Slaughterhouse-Five is told out of order – in line with the experience of war


Kurt Vonnegut’s story defies conventional chronology, keeping it faithful to the disordered history it depicts

The first things you notice about Slaughterhouse-Five are also the last things. “All this happened,” the narrator begins, putting everything else that will follow into the past tense. Then he tells us that a guy he knew “really was shot in Dresden for taking a teapot that wasn’t his”. The book ends in more or less the same place, give or take a bit of birdsong: “Edgar Derby was caught with a teapot he had taken from the catacombs. He was arrested for plundering. He was tried and shot. So it goes.”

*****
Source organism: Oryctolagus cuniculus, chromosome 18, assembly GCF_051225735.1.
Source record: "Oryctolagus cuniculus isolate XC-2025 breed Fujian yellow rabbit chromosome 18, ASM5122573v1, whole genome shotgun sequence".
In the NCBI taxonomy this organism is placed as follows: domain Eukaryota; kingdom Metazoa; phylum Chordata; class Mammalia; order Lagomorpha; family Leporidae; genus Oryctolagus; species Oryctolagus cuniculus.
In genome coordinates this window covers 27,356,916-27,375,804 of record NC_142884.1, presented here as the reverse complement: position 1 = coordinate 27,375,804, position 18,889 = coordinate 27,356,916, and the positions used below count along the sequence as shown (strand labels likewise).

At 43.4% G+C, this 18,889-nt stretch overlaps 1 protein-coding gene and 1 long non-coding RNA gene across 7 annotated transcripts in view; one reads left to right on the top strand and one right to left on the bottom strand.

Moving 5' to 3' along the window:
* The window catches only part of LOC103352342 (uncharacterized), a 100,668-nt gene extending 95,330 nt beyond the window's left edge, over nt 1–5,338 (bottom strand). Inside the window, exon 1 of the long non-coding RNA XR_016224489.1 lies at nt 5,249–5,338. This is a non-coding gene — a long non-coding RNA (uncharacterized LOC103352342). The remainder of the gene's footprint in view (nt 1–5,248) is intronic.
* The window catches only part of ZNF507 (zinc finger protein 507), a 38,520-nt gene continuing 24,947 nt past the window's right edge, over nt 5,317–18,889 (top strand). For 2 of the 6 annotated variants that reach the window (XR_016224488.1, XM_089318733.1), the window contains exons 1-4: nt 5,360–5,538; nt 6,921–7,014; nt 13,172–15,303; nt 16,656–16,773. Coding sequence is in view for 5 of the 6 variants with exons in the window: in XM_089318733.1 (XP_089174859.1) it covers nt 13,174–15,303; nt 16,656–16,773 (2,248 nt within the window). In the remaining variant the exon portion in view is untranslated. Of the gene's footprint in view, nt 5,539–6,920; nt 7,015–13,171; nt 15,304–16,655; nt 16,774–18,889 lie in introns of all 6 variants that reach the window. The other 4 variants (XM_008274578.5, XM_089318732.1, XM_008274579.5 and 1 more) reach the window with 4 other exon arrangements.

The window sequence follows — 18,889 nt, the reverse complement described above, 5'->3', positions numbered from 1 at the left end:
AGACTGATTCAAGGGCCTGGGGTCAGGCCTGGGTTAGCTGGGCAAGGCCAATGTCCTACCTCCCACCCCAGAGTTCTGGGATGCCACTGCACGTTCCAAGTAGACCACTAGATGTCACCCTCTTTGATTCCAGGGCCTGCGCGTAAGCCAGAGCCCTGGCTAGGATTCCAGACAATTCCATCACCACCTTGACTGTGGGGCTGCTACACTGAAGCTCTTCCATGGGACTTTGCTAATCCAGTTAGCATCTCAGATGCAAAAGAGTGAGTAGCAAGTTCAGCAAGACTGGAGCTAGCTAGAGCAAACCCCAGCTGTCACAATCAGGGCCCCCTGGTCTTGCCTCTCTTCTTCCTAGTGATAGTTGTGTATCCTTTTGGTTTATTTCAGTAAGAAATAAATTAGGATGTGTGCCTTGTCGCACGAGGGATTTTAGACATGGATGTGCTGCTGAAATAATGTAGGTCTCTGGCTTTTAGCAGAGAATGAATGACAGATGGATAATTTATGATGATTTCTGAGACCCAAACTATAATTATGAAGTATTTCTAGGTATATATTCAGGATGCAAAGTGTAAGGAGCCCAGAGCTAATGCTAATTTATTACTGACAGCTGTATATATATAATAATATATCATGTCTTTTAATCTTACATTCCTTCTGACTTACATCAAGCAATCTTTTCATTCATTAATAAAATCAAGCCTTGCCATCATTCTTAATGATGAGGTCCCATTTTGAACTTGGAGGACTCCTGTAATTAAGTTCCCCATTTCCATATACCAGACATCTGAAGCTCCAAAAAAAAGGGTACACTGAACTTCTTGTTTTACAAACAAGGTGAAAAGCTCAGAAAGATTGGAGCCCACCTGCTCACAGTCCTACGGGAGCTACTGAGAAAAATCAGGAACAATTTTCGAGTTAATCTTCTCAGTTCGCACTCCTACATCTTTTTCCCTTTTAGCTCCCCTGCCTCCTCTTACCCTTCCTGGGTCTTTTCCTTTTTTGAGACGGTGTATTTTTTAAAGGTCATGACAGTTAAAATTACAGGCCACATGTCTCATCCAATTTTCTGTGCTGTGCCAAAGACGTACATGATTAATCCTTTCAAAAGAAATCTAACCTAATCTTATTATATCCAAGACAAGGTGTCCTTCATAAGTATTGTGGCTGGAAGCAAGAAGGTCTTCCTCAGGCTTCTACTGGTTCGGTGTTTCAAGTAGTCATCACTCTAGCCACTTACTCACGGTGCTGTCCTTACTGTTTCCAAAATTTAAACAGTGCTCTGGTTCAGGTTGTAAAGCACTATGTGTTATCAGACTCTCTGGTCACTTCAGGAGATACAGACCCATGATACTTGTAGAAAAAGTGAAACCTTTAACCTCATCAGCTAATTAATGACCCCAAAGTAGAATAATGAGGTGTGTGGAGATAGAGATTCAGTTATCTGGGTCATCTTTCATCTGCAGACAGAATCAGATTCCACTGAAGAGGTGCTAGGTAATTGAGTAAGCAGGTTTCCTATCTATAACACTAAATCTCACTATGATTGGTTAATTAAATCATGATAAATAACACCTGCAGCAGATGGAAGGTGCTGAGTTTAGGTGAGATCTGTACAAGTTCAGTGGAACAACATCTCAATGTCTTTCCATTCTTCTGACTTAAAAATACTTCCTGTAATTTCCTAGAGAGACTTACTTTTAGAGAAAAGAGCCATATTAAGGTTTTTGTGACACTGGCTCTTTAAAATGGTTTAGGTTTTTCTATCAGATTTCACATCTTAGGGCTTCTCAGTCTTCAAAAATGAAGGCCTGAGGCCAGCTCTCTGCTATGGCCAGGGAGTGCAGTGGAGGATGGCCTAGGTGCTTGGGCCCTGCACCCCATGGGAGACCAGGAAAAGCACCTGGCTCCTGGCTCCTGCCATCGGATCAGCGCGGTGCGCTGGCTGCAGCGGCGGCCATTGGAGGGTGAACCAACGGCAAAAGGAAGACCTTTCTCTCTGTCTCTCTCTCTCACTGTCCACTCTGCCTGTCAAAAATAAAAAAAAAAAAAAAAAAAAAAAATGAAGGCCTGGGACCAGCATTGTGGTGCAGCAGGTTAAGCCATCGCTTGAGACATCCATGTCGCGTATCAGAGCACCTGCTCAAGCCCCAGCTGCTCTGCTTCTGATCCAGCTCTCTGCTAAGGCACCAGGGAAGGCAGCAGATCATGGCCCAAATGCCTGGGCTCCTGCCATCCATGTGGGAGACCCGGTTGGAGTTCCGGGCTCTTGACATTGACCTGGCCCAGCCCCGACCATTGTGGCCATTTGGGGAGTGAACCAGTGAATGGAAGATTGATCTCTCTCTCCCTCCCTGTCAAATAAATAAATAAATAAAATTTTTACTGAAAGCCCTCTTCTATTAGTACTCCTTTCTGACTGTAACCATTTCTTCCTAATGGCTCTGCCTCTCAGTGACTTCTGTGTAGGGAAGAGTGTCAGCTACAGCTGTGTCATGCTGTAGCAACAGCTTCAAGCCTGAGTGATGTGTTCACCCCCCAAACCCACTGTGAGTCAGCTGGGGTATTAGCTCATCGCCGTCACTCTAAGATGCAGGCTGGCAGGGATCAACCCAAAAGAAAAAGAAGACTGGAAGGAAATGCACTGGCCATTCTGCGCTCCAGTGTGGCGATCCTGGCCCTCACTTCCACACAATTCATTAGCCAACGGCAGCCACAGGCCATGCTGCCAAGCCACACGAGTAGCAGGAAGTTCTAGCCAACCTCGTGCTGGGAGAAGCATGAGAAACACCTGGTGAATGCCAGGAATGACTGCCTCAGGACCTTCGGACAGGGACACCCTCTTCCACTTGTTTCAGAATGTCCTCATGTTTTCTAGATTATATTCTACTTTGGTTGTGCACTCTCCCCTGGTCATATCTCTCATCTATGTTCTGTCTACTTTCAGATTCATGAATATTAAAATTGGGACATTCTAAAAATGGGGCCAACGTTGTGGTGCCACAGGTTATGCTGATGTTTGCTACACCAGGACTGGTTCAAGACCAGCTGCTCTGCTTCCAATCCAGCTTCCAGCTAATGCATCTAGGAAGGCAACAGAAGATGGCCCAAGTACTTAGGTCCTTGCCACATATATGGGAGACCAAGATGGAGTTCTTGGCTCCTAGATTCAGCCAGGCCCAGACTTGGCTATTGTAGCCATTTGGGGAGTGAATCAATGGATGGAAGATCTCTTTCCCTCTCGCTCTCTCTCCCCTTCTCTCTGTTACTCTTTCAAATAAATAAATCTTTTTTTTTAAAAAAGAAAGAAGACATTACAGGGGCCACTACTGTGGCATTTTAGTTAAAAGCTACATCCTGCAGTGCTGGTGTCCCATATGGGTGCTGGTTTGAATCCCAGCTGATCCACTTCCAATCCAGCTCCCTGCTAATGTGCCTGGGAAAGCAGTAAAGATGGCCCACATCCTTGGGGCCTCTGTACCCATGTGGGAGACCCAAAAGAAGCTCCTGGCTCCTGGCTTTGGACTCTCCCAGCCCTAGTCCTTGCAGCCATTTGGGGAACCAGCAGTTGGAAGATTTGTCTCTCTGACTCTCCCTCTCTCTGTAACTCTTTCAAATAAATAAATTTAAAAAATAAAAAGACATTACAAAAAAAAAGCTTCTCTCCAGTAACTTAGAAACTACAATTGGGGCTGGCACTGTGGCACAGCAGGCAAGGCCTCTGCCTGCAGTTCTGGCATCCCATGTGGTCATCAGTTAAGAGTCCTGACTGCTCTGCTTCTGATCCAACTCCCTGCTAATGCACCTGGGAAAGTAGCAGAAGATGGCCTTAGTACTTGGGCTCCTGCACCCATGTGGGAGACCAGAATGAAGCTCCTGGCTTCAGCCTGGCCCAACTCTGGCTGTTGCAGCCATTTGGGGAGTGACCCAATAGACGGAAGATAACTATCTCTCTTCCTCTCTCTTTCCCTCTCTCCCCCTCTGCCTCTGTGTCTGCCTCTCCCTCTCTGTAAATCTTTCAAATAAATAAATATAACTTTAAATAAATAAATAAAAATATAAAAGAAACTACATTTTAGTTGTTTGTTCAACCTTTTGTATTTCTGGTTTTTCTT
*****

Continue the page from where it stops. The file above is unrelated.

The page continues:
Related: Reading group: Slaughterhouse-Five by Kurt Vonnegut is our book for March

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